Everyone has their own origin story, and in the case of One9 it begins with graffiti art. Starting at the age of twelve, the now filmmaker spent his youth traversing the streets of Washington D.C. with his like-minded crew, channeling their pent-up rebelliousness through this provocative (if slightly illegal) art form. “I was rapping on the walls,” One9 enthusiastically told me in a phone call this past week.
Jump ahead two decades and here he is making a documentary about one of the most influential rappers in the genre’s history. Time is Illmatic explores how the visionary album came to fruition, and more importantly, what inspired the man behind the mic to create it. Making his directorial debut, One9 was eager to discuss his experiences going back to Queensbridge with Nas, the enduring power of Illmatic as a profound snapshot of a battered society and why his film is a response to the recurring nightmare that is Ferguson.
Samuel Fragoso: When did you first discover Nas?
One9: Well first, prior to Illmatic, there was a big buzz off of the Main Source’s ‘Live at the Barbeque.’ It was a track with Akinyele, Joe Fatal, and this young kid no one had heard about named Nasty Nas. You could immediately tell this kid was saying some amazing shit. It’s something so different, refreshing, and raw. I kept my ears peeled for when his album was coming out. I was glued to all the buzz coming out around Illmatic. When I heard he got D.J. Premier, Pete Rock, Q-Tip, and Large Professor to produce his album, I was like ‘This is going to be one of the groundbreaking albums.’ And when I heard it it totally transcended hip-hop in general for me.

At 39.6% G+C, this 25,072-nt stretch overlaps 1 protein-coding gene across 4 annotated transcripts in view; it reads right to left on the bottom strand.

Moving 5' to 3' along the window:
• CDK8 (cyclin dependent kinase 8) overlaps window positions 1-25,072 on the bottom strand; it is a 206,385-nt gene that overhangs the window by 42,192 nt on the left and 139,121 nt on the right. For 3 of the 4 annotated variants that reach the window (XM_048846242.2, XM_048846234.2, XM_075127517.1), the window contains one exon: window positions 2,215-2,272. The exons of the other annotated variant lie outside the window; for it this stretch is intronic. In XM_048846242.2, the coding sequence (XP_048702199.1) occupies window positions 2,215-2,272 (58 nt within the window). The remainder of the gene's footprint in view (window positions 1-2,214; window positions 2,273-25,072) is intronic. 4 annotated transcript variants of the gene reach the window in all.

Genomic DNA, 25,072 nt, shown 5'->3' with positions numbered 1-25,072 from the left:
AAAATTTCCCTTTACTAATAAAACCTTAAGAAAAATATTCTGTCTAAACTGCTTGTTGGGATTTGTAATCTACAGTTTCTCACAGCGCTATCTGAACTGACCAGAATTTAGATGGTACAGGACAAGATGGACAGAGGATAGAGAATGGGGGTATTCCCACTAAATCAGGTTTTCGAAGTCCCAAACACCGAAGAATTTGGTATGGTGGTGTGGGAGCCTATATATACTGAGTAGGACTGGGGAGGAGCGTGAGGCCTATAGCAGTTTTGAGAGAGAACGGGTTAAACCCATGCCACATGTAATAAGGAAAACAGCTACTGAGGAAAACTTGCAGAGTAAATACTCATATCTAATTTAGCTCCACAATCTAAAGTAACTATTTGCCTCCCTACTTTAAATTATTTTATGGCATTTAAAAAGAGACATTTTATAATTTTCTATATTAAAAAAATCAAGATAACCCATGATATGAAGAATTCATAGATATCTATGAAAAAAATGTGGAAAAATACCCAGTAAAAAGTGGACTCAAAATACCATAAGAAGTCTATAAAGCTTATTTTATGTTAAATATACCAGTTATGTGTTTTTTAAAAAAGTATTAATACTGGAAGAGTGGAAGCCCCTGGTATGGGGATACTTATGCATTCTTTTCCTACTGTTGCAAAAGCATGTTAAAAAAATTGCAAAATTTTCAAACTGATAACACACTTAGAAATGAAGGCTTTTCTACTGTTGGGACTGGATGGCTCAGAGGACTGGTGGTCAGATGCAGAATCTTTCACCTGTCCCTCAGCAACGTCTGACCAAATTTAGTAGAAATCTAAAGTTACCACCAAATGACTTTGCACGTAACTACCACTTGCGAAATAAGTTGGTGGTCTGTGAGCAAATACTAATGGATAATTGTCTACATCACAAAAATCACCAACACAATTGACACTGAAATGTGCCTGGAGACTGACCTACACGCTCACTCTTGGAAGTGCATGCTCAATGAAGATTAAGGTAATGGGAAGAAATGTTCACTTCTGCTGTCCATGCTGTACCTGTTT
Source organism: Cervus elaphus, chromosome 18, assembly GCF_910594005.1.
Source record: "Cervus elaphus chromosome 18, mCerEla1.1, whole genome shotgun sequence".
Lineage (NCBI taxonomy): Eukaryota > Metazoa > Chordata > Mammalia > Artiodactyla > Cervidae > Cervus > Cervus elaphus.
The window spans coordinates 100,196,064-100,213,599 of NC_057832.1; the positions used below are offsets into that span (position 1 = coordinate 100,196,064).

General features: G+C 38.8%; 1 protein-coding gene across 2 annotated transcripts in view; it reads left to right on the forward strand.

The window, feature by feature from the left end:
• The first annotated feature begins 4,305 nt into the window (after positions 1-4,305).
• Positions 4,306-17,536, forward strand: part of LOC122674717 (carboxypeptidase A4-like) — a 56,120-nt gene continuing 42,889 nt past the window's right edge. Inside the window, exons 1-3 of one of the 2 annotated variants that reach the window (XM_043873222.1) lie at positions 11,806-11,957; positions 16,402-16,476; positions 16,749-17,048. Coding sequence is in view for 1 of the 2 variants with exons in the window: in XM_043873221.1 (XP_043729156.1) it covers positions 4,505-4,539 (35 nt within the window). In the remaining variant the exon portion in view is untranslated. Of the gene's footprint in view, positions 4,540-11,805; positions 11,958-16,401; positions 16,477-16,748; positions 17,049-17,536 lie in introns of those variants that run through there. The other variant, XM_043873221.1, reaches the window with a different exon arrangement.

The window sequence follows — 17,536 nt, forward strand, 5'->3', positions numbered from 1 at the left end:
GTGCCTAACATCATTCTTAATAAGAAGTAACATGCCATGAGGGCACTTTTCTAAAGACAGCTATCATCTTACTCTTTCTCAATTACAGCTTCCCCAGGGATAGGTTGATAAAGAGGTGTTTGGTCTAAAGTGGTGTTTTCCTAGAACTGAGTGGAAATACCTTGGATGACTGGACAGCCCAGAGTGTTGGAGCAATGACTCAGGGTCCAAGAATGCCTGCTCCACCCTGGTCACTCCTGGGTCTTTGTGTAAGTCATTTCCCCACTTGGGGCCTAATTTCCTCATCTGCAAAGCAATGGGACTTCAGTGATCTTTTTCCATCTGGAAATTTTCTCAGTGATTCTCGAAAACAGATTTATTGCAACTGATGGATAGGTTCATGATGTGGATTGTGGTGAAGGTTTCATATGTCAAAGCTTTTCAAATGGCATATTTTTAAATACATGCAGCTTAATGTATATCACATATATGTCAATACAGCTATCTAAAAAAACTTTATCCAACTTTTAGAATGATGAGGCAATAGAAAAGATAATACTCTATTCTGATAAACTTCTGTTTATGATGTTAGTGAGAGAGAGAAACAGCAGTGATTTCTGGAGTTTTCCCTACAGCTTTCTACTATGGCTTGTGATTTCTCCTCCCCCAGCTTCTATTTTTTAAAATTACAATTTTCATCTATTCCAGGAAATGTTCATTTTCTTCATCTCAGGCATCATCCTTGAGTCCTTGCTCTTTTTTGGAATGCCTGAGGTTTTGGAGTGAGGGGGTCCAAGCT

Fragoso: It’s interesting how even on your first listen you called it ‘groundbreaking.’ Mostly because it’s the exact same reaction I (and hopefully many others) had when they did the Illmatic reissue in April, 20 years later. It’s remains transcendent.